This has to be the hottest scene in television history! And even though PJ immediately said that this had to be someone’s dream, I liked the way it started off realistically — the part where Sam has to invite Bill into the hotel room, for example.

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Watching the 2010 Olympics Monday, Feb 22 2010 

This year I’m watching the winter Olympics much more than I usually do. Working a 9 to 5 job means that I look forward to coming home and watching t.v. in the evening. Consequently, I’m watching it in a much more routinized way than I have in the past.

In addition to relaxing, watching the Olympics has been particularly fun this year for a few reasons. First, I’m watching different sports than I usually do. In the past, I pretty much only watched figure skating. The women’s and men’s competitions have always been fun to watch, since I would be fairly familiar with the major competitors, since figure skating is on television throughout the winter. I’ve especially enjoyed watching the men skate, since many of them seem so gay (whether they really are or not).

But this year I didn’t watch the men’s competition, except for a few minutes of one or two skaters who had no chance to medal. In many ways, this year’s competition seems like a repeat of years past with the same skaters vying for medals. More significantly, I think, I’ve simply lost interest in the sport. So many articles have come along lately about trying to butch the men up and about the way in which Johnny Weir has been penalized for his flamboyance. For a sport that revels in gay clichés, it seems a shame that it’s so homophobic. I’ve also been reading about how the sport is dominated by anti-gay evangelicals, which, whether true or not, just seems to reinforce the image of a self-loathing sport. Are these guys actually ashamed to be figure skaters? Ashamed of artistry and performance? It just seems sad.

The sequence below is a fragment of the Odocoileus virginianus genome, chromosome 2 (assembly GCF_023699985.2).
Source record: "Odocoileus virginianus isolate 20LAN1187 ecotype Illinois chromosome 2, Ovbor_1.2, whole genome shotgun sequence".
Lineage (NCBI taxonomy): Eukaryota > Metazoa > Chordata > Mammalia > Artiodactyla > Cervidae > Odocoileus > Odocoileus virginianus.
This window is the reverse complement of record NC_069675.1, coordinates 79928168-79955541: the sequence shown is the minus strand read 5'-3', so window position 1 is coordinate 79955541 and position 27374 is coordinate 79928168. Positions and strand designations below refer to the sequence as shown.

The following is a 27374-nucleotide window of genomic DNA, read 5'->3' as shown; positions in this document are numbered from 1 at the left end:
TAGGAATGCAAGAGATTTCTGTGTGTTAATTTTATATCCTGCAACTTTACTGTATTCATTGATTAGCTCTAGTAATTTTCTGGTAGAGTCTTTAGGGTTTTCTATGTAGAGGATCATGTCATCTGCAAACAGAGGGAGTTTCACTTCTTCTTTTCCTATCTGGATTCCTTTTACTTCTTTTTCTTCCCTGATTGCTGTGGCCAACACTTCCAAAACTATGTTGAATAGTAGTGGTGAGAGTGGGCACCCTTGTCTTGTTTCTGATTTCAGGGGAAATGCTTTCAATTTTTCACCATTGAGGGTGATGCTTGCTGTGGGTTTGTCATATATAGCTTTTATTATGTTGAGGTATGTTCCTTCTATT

So, I’ve been watching other sports instead. Of course, as a gay man what gets me immediately interested in watching a new sport is seeing a hot athlete performing at his peak. So, I’ve noticed that the sports I’m watching all feature hot men. Consequently, I decided to organize the rest of this post around my five favorite men of the 2010 Olympics. Bode Miller gets all of the network attention, but these guys are the real reasons to watch the Winter games!

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True Blood Sunday, Sep 7 2008 

Tonight I watched the first episode of HBO’s True Blood, a vampire series starring Anna Paquin as a waitress in a small Louisiana town who meets and becomes enamored with a vampire, Bill, played by Stephen Moyer. Here’s the trailer: